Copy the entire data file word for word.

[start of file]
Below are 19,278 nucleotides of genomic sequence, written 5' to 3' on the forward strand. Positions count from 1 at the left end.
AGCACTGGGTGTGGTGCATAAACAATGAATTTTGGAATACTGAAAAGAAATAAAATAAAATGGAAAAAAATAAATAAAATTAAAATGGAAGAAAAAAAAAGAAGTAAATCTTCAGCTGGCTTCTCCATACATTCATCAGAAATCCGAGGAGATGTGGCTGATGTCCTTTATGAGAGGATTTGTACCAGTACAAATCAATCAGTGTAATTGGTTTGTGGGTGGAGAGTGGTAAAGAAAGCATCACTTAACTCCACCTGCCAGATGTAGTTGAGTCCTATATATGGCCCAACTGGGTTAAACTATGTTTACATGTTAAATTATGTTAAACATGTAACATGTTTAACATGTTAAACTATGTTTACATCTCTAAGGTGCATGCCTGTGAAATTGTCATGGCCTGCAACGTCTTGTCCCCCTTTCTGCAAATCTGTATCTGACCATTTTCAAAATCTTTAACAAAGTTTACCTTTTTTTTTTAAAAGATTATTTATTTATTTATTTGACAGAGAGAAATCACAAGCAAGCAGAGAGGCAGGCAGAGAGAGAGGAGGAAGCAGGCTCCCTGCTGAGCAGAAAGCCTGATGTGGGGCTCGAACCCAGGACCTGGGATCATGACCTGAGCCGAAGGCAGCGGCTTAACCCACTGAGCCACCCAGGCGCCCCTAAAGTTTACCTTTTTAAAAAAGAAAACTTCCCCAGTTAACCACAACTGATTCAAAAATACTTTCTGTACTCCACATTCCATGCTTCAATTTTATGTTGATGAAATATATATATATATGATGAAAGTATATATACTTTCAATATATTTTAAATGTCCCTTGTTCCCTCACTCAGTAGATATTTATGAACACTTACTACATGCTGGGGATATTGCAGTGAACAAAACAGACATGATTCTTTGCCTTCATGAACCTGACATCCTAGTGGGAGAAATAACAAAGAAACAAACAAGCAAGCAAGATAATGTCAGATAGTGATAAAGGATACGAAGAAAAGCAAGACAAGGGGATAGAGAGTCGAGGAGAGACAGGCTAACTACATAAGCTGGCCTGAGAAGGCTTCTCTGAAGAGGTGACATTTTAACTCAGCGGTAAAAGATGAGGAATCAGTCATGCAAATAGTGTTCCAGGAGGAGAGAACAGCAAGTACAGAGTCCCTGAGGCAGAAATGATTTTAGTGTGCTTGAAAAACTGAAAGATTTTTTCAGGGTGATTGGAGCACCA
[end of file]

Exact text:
Below are 19,278 nucleotides of genomic sequence, written 5' to 3' on the forward strand. Positions count from 1 at the left end.
AGCACTGGGTGTGGTGCATAAACAATGAATTTTGGAATACTGAAAAGAAATAAAATAAAATGGAAAAAAATAAATAAAATTAAAATGGAAGAAAAAAAAAGAAGTAAATCTTCAGCTGGCTTCTCCATACATTCATCAGAAATCCGAGGAGATGTGGCTGATGTCCTTTATGAGAGGATTTGTACCAGTACAAATCAATCAGTGTAATTGGTTTGTGGGTGGAGAGTGGTAAAGAAAGCATCACTTAACTCCACCTGCCAGATGTAGTTGAGTCCTATATATGGCCCAACTGGGTTAAACTATGTTTACATGTTAAATTATGTTAAACATGTAACATGTTTAACATGTTAAACTATGTTTACATCTCTAAGGTGCATGCCTGTGAAATTGTCATGGCCTGCAACGTCTTGTCCCCCTTTCTGCAAATCTGTATCTGACCATTTTCAAAATCTTTAACAAAGTTTACCTTTTTTTTTTAAAAGATTATTTATTTATTTATTTGACAGAGAGAAATCACAAGCAAGCAGAGAGGCAGGCAGAGAGAGAGGAGGAAGCAGGCTCCCTGCTGAGCAGAAAGCCTGATGTGGGGCTCGAACCCAGGACCTGGGATCATGACCTGAGCCGAAGGCAGCGGCTTAACCCACTGAGCCACCCAGGCGCCCCTAAAGTTTACCTTTTTAAAAAAGAAAACTTCCCCAGTTAACCACAACTGATTCAAAAATACTTTCTGTACTCCACATTCCATGCTTCAATTTTATGTTGATGAAATATATATATATATGATGAAAGTATATATACTTTCAATATATTTTAAATGTCCCTTGTTCCCTCACTCAGTAGATATTTATGAACACTTACTACATGCTGGGGATATTGCAGTGAACAAAACAGACATGATTCTTTGCCTTCATGAACCTGACATCCTAGTGGGAGAAATAACAAAGAAACAAACAAGCAAGCAAGATAATGTCAGATAGTGATAAAGGATACGAAGAAAAGCAAGACAAGGGGATAGAGAGTCGAGGAGAGACAGGCTAACTACATAAGCTGGCCTGAGAAGGCTTCTCTGAAGAGGTGACATTTTAACTCAGCGGTAAAAGATGAGGAATCAGTCATGCAAATAGTGTTCCAGGAGGAGAGAACAGCAAGTACAGAGTCCCTGAGGCAGAAATGATTTTAGTGTGCTTGAAAAACTGAAAGATTTTTTCAGGGTGATTGGAGCACCA